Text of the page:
6) I didn’t learn that exercise was something one could fall in love with. In fact, I learned to HATE exercise. Because I was fat, nobody ever expected me to exceed at anything exercise or sports-related, and in fact they commiserated with me when I would complain or be in pain from enforced exercise such as weekly fun-runs in P.E. They told me, not everyone is meant for sports. They’d tell me that fat people will always have a harder time exercising. They’d tell me that exercise was something to get through so that you could say you did it. I mean, not in those exact words, but basically. I never learned that exercise was something you really could fall in love with. I never learned that it was something that would make your life and your happiness and your self-esteem sky rocket, even if you were still fat. I wish I would have learned that early on.
7) I learned that the fatter you get, the more you become one single adjective to others. I learned this as a fat kid. Think about it and tell me it’s not true. I learned that the fatter you get, the fewer adjectives anyone use to describe you until one day you are only fat. You are nothing else. This was the lesson I learned. Few people ever see anything else when they look at you. Your striking eyes, your beautiful smile, your awesome new hairstyle. It all disappears.
8) I learned that fat people want the same things as everyone else, and that they usually won’t get them. I learned that fat people yearn for all the same things most everyone does. Love, opportunity, sexy mates, I could add a hundred other things to the list. Weight has nothing to do with attraction, or work ethic, or desire, or dreams. Yet fat people are shut out left and right, starting with getting picked last for dodge ball just because they’re fat. Their dating profiles are often immediately overlooked. They will almost always lose the job opportunity to someone equally as qualified (and sometimes less so) who is more slender or attractive. I learned this early on, which just made me hate myself and my fatness more.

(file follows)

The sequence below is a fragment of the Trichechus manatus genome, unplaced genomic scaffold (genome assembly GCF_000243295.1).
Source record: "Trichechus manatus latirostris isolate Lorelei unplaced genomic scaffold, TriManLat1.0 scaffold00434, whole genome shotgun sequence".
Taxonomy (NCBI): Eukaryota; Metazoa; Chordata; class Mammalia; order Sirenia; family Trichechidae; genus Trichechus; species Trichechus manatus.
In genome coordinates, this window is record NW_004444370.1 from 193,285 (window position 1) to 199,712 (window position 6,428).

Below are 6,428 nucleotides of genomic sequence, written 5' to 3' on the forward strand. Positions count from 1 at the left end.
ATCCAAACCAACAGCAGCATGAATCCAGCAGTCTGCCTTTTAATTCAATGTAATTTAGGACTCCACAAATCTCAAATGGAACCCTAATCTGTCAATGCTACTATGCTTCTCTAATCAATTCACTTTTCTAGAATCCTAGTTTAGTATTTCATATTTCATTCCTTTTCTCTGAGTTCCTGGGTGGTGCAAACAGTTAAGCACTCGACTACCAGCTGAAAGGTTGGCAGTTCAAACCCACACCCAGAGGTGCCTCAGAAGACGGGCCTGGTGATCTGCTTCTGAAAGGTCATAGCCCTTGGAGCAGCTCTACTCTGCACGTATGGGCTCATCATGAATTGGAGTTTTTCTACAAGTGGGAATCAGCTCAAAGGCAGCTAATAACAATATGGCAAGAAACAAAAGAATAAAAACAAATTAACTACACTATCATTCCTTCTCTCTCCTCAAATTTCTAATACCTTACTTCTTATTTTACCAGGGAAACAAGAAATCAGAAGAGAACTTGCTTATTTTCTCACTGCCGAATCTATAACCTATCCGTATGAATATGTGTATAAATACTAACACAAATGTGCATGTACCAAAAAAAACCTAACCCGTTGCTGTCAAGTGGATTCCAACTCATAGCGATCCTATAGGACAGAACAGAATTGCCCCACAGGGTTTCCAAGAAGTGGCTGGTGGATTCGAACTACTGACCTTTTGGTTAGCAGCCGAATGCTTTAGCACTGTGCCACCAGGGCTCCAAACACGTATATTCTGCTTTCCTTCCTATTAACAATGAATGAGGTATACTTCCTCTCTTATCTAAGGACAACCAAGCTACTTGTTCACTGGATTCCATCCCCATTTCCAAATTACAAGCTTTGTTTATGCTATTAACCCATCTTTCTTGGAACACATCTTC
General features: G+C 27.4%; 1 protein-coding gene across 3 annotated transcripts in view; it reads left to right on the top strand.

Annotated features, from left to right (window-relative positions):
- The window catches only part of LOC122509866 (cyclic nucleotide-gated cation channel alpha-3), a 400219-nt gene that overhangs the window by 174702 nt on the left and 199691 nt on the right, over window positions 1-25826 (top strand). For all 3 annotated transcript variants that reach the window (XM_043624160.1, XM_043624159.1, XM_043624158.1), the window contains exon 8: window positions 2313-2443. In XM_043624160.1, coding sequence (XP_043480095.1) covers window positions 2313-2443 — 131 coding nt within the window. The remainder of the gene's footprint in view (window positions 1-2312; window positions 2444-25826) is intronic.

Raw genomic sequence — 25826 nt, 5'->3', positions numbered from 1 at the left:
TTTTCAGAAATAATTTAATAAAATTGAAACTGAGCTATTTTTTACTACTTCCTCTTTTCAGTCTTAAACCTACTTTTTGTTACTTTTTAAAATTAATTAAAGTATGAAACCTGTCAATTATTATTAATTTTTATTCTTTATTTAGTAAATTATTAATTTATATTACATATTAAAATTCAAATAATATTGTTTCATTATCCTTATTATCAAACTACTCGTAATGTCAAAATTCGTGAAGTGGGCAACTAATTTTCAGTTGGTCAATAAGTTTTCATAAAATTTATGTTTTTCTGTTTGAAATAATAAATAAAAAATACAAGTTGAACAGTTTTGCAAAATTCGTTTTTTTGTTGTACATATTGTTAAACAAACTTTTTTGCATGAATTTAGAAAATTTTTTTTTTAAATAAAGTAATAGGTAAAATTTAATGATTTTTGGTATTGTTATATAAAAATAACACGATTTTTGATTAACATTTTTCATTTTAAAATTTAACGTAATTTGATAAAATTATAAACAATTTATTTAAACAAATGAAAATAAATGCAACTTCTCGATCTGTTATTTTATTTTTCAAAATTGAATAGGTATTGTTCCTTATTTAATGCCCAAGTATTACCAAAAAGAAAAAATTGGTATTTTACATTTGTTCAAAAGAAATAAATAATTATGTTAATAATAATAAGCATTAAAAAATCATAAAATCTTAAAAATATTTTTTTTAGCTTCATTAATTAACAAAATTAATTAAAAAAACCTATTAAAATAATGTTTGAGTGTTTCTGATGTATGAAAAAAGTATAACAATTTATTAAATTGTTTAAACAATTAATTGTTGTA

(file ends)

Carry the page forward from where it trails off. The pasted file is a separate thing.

9) I learned that people don’t wait up for you when you’re fat. One of the reasons I hated exercise was because I learned that in just about anything I tried, people hated waiting for the fat kid. It didn’t matter if I was hiking with Boy Scouts or climbing a sledding hill. The looks I got when I finally caught up were gawd-awful and dependable. Eye-rolls, huffs, sighs. And all it did was make me skip out on it all as often as possible.
10) I learned that the fat get fatter. I learned that the world of fatness is so often like everything else. The rich get richer and the poor get poorer. Or in this case, the fat get fatter. I learned that because of the judgments, and the annoyance of fit people, and the cruelties that exist for the fat, fat people often shy away from it all as much as possible. It’s a vicious cycle that repeats itself indefinitely.
Yes, these are ten lessons I learned as a fat kid.
Not rosy, I know.
But very true lessons. For me.
And it makes me ask myself, if I could go back and ask others to change three things to give me a fighting chance as a fat kid, what would I ask them to change?
The life of a fat kid is so difficult, and so complex, and so completely full of the wrong messages, that a few changes made by others would make such a big difference. I know they would have for me. So here are my three changes I would ask the people of my past to make if we could all go back.